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  • Comparative Literature:Can This Marriage Be Saved?
  • Dorothy Figueira

Let me start this essay with a disclaimer. I loved Comparative Literature (CL). It was a late blooming romance. I did not even know CL existed. I wanted to study a number of things, including religion, myths, anthropology, folklore, French literature, the Classics, and Indian philosophy. I had not felt fully at home in these places; then some bureaucrat at the University of Chicago thought I might be a comparatist. It was love at first sight. What entranced me was that, unlike so many other fields, CL was not dogmatic. One could really do whatever one wanted, as long as one did it seriously. In the 1980s, CL was the place to go to be your own person.

Because I was slightly more mature, I approached this relationship in a more discriminating manner. I had known other loves and tried to keep a level head about me in this new romance. I particularly kept my eyes open for any hint of betrayal. Indeed, as time went on, my initial infatuation dwindled as CL flirted unabashedly with so many theories. However, I must admit that my love for CL never abated. Over the years, I have learned to tolerate CL's dalliances with other disciplines, and have even resolved, despite all the infidelities, never to divorce CL. For one thing, I am a Catholic, and it is too late for an annulment. Besides, CL has yet to exhibit those "irreconcilable" differences that warrant a definitive separation. But CL has strayed in its affections so many times and its flirtations have become so excessive that I have begun to wonder whether this relationship can really be saved. In what follows, I hope to outline my observations of how CL has strayed and why.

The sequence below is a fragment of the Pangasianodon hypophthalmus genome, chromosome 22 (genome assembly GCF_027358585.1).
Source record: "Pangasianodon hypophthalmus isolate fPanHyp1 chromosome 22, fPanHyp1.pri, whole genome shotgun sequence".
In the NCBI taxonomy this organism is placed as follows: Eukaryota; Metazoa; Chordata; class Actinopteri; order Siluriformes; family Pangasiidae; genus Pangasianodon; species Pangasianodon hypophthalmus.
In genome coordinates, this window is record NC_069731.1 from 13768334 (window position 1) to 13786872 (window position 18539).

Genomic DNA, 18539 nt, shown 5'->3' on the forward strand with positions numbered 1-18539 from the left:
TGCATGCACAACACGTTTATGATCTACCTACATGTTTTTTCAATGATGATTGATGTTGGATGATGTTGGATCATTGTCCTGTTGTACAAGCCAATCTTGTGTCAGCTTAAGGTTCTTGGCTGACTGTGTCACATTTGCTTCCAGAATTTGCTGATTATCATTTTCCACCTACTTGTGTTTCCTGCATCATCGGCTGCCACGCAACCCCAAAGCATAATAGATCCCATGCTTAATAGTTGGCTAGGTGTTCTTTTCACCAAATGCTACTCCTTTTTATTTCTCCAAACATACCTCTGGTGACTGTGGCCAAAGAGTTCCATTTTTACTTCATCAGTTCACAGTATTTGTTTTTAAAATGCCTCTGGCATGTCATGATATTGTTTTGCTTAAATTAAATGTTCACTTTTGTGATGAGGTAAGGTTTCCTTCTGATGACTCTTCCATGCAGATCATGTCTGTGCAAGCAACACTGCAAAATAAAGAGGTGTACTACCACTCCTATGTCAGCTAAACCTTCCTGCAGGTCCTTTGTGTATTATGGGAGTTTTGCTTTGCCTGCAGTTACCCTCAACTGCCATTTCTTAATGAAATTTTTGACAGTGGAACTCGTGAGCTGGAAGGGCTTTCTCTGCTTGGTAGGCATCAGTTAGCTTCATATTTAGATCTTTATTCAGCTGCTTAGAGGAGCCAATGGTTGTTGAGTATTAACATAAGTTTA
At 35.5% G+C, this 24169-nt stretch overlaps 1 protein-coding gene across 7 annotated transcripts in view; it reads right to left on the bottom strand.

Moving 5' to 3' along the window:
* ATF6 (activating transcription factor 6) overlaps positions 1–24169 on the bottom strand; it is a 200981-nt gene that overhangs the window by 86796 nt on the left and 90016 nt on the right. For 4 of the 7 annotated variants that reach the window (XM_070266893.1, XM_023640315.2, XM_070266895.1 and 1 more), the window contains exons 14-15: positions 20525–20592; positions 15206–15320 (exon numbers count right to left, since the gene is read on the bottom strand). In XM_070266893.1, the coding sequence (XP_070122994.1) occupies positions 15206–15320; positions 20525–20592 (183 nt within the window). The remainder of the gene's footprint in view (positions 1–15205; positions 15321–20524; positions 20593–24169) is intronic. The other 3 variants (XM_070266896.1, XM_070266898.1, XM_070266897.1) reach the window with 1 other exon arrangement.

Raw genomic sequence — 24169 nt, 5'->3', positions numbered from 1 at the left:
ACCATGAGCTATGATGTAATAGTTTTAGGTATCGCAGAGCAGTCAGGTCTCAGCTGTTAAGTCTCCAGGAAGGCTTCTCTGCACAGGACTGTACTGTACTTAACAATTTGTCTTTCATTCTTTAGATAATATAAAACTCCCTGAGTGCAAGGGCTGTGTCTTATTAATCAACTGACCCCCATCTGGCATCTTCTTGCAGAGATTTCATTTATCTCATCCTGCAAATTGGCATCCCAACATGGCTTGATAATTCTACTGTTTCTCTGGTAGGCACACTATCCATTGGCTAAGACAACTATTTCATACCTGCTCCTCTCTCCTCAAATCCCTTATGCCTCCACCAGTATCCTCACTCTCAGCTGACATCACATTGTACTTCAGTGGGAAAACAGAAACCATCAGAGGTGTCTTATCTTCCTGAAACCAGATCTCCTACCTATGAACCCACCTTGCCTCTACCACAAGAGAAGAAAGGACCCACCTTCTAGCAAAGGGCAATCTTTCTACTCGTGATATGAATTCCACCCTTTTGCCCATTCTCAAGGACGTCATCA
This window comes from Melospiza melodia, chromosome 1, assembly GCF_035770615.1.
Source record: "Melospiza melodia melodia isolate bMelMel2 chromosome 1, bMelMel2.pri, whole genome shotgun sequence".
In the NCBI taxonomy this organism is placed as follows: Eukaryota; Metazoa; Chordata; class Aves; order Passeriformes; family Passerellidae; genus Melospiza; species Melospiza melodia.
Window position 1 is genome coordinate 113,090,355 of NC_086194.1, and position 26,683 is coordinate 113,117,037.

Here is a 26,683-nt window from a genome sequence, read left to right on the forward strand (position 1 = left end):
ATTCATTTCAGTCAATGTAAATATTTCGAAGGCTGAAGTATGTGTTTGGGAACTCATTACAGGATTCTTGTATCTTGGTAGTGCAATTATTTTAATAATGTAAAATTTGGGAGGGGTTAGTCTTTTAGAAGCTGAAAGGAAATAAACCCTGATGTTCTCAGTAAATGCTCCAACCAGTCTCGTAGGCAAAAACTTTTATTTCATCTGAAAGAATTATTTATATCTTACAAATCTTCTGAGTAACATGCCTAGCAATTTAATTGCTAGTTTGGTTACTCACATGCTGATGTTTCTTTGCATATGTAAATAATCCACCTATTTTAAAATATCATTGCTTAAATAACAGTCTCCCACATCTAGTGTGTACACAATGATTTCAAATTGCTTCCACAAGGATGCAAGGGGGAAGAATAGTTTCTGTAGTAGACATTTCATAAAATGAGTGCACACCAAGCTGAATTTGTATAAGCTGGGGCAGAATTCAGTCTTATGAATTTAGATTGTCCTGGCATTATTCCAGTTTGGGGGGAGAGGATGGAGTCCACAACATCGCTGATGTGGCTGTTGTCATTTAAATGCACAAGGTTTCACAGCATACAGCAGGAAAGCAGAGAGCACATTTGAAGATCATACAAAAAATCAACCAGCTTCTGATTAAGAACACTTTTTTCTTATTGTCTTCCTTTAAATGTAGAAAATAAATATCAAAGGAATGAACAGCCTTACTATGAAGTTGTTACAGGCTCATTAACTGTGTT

A paradigm shift in literary studies from the aesthetic to the political occurred in the final decades of the last century, in part due to a radicalization of theory. At some point in time in the late 1970s, many scholars began to view literature as an outmoded form of cultural capital belonging to the bourgeoisie. An important stage in this process of radicalization involved the rejection of the canon of dead white males [End Page 420] in favour of what one might term the cultural studies model. It soon became apparent that dismantling the canon often had less to do with installing a more immediate and less conservative hierarchical format, and more to do with establishing a new authority, grounded in identifying with and marketing marginalized populations. In the case of American2 universities, these commodity populations were packaged and marketed first under the rubric of identity studies, then under the rubric of multi-culturalism, and finally under the umbrella of postcolonial literatures. They are now marketed as American World Literature (WL). In order to situate these trends and clarify the political issues involved, we must begin our investigation with this transition from literary analysis to identity studies.

The early 1970s in the United States saw the emergence of Black Studies and Women's Studies programs, devised to represent the experience and cultural production of then-underrepresented blacks and women in academia. One important thing to note is that these programs were usually staffed with African-Americans and women, respectively. The representation of underrepresented groups expanded over time to include other minorities (Hispanic, Native American) and hyphenated ethnicities (Asian-Americans). Identity Studies was thus born as a discipline. It was subsequently institutionalized as multiculturalism (MC), and was supported by a theoretical superstructure devised to justify its inclusion. MC thus entered the curriculum in the United States as a bureaucratic structure purporting to foster minority rights, and was marketed as an outgrowth of the movement on American campuses to revamp the canon. It claimed to open the canon and the university up to subalterns, exiles, and others. Ideally, it sought to facilitate canonical (i.e. dead white male) authors being supplanted in the curricula by authors from underrepresented groups (writing in English). As a corollary benefit, dead-wood white male professors would ideally be supplanted by women and minorities in the classroom. This latter goal succeeded in the hiring of a...


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